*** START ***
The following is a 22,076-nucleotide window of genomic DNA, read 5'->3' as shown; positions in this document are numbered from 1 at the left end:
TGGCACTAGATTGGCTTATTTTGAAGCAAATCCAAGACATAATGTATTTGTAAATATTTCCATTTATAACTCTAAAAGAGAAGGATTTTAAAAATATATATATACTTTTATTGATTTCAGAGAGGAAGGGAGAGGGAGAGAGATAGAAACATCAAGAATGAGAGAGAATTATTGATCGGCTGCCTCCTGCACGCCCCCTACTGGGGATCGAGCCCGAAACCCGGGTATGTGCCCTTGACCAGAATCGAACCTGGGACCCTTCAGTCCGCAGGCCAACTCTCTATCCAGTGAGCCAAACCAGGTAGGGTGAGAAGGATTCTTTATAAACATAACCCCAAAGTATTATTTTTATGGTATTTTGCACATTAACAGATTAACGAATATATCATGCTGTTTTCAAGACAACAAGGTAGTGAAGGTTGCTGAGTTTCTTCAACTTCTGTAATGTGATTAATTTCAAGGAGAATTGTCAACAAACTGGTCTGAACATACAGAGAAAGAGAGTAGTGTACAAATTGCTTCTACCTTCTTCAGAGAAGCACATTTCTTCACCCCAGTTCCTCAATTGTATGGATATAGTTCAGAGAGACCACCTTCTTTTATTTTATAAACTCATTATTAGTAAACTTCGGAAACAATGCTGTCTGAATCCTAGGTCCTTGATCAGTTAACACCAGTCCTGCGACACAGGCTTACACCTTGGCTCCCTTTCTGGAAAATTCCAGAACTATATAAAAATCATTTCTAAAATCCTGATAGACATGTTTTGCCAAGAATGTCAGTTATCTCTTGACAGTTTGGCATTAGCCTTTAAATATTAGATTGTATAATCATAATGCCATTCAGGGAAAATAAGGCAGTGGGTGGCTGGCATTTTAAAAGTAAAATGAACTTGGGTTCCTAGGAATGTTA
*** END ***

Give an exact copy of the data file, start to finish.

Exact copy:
The following is a 22,076-nucleotide window of genomic DNA, read 5'->3' as shown; positions in this document are numbered from 1 at the left end:
TGGCACTAGATTGGCTTATTTTGAAGCAAATCCAAGACATAATGTATTTGTAAATATTTCCATTTATAACTCTAAAAGAGAAGGATTTTAAAAATATATATATACTTTTATTGATTTCAGAGAGGAAGGGAGAGGGAGAGAGATAGAAACATCAAGAATGAGAGAGAATTATTGATCGGCTGCCTCCTGCACGCCCCCTACTGGGGATCGAGCCCGAAACCCGGGTATGTGCCCTTGACCAGAATCGAACCTGGGACCCTTCAGTCCGCAGGCCAACTCTCTATCCAGTGAGCCAAACCAGGTAGGGTGAGAAGGATTCTTTATAAACATAACCCCAAAGTATTATTTTTATGGTATTTTGCACATTAACAGATTAACGAATATATCATGCTGTTTTCAAGACAACAAGGTAGTGAAGGTTGCTGAGTTTCTTCAACTTCTGTAATGTGATTAATTTCAAGGAGAATTGTCAACAAACTGGTCTGAACATACAGAGAAAGAGAGTAGTGTACAAATTGCTTCTACCTTCTTCAGAGAAGCACATTTCTTCACCCCAGTTCCTCAATTGTATGGATATAGTTCAGAGAGACCACCTTCTTTTATTTTATAAACTCATTATTAGTAAACTTCGGAAACAATGCTGTCTGAATCCTAGGTCCTTGATCAGTTAACACCAGTCCTGCGACACAGGCTTACACCTTGGCTCCCTTTCTGGAAAATTCCAGAACTATATAAAAATCATTTCTAAAATCCTGATAGACATGTTTTGCCAAGAATGTCAGTTATCTCTTGACAGTTTGGCATTAGCCTTTAAATATTAGATTGTATAATCATAATGCCATTCAGGGAAAATAAGGCAGTGGGTGGCTGGCATTTTAAAAGTAAAATGAACTTGGGTTCCTAGGAATGTTA